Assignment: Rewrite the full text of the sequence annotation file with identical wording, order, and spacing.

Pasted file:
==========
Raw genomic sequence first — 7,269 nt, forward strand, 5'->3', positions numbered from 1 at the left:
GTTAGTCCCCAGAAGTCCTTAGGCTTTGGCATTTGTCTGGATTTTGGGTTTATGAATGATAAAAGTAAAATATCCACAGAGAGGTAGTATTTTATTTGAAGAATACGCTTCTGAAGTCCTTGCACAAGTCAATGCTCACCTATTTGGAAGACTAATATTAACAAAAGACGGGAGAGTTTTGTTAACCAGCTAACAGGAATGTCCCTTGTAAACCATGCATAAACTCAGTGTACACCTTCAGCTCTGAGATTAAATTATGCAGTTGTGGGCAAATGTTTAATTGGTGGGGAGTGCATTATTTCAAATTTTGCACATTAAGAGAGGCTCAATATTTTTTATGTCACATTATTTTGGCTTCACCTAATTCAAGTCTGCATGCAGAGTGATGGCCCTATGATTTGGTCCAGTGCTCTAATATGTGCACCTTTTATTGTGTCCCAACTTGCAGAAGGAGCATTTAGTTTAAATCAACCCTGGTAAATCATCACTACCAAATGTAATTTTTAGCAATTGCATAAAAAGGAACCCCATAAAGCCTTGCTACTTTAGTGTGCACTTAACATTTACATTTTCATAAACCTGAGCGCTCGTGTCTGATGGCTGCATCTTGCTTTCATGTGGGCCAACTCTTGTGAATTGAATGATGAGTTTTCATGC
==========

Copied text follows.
Raw genomic sequence first — 7,269 nt, forward strand, 5'->3', positions numbered from 1 at the left:
GTTAGTCCCCAGAAGTCCTTAGGCTTTGGCATTTGTCTGGATTTTGGGTTTATGAATGATAAAAGTAAAATATCCACAGAGAGGTAGTATTTTATTTGAAGAATACGCTTCTGAAGTCCTTGCACAAGTCAATGCTCACCTATTTGGAAGACTAATATTAACAAAAGACGGGAGAGTTTTGTTAACCAGCTAACAGGAATGTCCCTTGTAAACCATGCATAAACTCAGTGTACACCTTCAGCTCTGAGATTAAATTATGCAGTTGTGGGCAAATGTTTAATTGGTGGGGAGTGCATTATTTCAAATTTTGCACATTAAGAGAGGCTCAATATTTTTTATGTCACATTATTTTGGCTTCACCTAATTCAAGTCTGCATGCAGAGTGATGGCCCTATGATTTGGTCCAGTGCTCTAATATGTGCACCTTTTATTGTGTCCCAACTTGCAGAAGGAGCATTTAGTTTAAATCAACCCTGGTAAATCATCACTACCAAATGTAATTTTTAGCAATTGCATAAAAAGGAACCCCATAAAGCCTTGCTACTTTAGTGTGCACTTAACATTTACATTTTCATAAACCTGAGCGCTCGTGTCTGATGGCTGCATCTTGCTTTCATGTGGGCCAACTCTTGTGAATTGAATGATGAGTTTTCATGC